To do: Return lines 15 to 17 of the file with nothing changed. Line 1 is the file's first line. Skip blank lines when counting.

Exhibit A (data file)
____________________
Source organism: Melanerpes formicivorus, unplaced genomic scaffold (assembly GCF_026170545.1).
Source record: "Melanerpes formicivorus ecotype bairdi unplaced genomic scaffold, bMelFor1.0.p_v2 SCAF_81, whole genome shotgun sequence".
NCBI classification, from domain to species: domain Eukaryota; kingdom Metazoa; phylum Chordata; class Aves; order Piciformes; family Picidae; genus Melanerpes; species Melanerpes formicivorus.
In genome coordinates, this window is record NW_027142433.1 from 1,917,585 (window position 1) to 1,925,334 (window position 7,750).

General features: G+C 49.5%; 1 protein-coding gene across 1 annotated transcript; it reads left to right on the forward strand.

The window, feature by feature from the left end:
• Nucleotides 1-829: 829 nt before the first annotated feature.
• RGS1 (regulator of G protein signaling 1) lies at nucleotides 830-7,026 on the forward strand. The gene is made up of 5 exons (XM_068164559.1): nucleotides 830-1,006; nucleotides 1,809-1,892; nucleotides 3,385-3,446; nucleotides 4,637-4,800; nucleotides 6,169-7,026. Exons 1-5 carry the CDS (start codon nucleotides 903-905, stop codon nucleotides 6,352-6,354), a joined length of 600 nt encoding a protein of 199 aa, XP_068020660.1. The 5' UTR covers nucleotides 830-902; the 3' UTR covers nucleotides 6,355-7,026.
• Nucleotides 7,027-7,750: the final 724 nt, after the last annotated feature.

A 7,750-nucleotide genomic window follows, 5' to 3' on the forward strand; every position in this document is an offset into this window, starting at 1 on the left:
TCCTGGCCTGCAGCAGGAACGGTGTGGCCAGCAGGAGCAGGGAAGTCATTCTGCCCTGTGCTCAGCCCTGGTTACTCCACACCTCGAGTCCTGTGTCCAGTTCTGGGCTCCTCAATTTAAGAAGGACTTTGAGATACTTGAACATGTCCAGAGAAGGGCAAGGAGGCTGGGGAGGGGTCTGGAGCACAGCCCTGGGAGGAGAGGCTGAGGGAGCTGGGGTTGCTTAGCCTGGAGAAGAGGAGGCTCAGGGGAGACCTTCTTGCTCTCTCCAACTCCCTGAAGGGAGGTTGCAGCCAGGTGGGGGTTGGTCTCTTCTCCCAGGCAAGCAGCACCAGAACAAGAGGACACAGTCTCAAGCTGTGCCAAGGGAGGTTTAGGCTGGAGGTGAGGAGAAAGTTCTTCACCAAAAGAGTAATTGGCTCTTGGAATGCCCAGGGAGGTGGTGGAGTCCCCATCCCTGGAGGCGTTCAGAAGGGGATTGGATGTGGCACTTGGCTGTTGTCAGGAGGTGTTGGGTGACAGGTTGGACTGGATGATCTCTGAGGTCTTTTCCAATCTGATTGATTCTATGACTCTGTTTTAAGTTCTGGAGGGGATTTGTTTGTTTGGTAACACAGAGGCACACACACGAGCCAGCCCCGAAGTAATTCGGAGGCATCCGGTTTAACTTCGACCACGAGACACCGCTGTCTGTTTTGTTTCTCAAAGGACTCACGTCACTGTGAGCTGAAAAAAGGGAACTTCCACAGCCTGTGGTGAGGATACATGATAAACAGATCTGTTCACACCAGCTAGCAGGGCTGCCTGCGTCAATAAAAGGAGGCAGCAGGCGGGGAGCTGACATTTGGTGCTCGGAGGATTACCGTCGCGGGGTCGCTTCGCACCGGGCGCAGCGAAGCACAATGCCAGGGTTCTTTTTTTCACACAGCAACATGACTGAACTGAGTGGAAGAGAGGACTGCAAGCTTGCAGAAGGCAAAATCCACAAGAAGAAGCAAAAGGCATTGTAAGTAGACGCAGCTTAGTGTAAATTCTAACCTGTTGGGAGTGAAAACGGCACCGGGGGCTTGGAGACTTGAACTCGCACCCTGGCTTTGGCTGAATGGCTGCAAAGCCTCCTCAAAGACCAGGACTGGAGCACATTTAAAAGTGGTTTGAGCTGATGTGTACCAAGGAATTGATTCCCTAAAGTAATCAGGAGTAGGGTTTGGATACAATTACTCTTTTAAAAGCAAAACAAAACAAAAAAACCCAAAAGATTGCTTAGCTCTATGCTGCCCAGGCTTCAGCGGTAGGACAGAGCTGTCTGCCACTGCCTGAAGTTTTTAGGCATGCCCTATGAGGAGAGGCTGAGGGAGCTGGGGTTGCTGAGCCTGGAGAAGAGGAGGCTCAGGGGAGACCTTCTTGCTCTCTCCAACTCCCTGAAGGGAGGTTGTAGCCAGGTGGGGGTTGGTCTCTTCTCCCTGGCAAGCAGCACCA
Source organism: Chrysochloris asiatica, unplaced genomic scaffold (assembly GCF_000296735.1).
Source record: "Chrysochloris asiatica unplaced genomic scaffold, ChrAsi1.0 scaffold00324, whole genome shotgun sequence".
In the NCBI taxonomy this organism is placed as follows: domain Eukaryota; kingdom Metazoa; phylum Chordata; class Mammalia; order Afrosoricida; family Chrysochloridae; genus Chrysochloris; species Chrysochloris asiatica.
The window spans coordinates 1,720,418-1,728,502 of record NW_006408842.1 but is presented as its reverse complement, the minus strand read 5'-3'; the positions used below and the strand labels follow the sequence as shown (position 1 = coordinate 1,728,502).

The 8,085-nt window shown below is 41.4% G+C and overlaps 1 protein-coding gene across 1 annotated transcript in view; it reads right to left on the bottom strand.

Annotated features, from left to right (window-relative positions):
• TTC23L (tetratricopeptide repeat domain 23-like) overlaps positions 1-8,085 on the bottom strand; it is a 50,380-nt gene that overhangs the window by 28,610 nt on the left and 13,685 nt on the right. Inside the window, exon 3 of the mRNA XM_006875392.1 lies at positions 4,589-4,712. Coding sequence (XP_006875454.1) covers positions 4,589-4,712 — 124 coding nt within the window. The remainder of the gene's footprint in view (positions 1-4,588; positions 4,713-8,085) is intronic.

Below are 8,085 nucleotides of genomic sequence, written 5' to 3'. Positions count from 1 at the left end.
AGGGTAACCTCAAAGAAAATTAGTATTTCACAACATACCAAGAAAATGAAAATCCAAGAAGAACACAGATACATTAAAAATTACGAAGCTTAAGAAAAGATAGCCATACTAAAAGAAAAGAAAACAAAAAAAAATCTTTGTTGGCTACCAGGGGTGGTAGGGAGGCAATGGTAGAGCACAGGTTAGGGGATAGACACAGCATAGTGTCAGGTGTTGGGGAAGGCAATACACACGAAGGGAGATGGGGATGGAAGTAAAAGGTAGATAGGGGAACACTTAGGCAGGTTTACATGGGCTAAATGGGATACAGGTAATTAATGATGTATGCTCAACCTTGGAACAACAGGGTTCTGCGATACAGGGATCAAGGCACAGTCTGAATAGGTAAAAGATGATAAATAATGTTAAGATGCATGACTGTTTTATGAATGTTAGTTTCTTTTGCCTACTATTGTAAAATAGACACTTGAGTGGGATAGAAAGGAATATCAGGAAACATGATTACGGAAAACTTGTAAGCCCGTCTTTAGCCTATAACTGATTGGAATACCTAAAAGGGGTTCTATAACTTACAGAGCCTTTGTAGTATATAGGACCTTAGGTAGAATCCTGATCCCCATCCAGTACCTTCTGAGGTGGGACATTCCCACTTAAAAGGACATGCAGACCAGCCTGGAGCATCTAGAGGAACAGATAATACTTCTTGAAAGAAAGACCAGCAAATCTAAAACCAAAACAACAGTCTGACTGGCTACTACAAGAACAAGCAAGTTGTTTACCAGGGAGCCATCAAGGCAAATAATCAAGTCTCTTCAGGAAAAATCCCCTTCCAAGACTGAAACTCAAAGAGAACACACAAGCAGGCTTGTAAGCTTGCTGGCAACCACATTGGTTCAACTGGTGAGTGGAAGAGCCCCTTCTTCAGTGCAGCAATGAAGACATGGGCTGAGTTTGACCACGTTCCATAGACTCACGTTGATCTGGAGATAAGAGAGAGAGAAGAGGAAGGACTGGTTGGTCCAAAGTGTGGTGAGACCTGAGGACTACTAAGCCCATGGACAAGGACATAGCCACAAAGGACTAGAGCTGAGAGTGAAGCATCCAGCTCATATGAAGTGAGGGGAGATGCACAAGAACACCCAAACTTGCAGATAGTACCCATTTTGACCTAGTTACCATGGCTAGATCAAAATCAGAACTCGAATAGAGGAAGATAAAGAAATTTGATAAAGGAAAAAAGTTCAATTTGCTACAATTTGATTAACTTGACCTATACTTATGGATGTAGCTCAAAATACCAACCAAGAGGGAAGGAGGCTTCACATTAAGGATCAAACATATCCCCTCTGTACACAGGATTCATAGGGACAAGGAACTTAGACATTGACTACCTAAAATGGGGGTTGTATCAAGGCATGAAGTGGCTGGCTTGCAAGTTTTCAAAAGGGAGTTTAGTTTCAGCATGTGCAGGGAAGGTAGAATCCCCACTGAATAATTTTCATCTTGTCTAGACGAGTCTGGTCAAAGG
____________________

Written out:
The window spans coordinates 1,720,418-1,728,502 of record NW_006408842.1 but is presented as its reverse complement, the minus strand read 5'-3'; the positions used below and the strand labels follow the sequence as shown (position 1 = coordinate 1,728,502).

The 8,085-nt window shown below is 41.4% G+C and overlaps 1 protein-coding gene across 1 annotated transcript in view; it reads right to left on the bottom strand.

Annotated features, from left to right (window-relative positions):